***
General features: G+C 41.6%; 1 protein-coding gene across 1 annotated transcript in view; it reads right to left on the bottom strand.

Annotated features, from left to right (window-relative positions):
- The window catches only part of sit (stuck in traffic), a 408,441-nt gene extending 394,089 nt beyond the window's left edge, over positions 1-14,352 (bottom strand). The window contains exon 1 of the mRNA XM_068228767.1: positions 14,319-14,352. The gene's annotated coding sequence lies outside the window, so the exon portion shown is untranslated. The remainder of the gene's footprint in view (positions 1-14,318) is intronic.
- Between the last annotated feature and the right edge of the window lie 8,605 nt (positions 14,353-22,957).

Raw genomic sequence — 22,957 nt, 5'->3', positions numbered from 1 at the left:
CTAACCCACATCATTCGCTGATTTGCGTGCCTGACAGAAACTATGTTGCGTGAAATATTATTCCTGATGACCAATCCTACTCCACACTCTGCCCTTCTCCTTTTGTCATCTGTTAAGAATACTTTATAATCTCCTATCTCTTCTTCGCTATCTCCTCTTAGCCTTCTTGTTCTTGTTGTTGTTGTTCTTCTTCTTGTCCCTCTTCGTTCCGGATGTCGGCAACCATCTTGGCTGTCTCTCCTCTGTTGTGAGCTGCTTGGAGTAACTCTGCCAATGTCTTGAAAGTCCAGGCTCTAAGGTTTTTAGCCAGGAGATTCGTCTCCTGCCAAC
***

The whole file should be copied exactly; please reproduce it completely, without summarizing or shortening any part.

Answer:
General features: G+C 41.6%; 1 protein-coding gene across 1 annotated transcript in view; it reads right to left on the bottom strand.

Annotated features, from left to right (window-relative positions):
- The window catches only part of sit (stuck in traffic), a 408,441-nt gene extending 394,089 nt beyond the window's left edge, over positions 1-14,352 (bottom strand). The window contains exon 1 of the mRNA XM_068228767.1: positions 14,319-14,352. The gene's annotated coding sequence lies outside the window, so the exon portion shown is untranslated. The remainder of the gene's footprint in view (positions 1-14,318) is intronic.
- Between the last annotated feature and the right edge of the window lie 8,605 nt (positions 14,353-22,957).

Raw genomic sequence — 22,957 nt, 5'->3', positions numbered from 1 at the left:
CTAACCCACATCATTCGCTGATTTGCGTGCCTGACAGAAACTATGTTGCGTGAAATATTATTCCTGATGACCAATCCTACTCCACACTCTGCCCTTCTCCTTTTGTCATCTGTTAAGAATACTTTATAATCTCCTATCTCTTCTTCGCTATCTCCTCTTAGCCTTCTTGTTCTTGTTGTTGTTGTTCTTCTTCTTGTCCCTCTTCGTTCCGGATGTCGGCAACCATCTTGGCTGTCTCTCCTCTGTTGTGAGCTGCTTGGAGTAACTCTGCCAATGTCTTGAAAGTCCAGGCTCTAAGGTTTTTAGCCAGGAGATTCGTCTCCTGCCAAC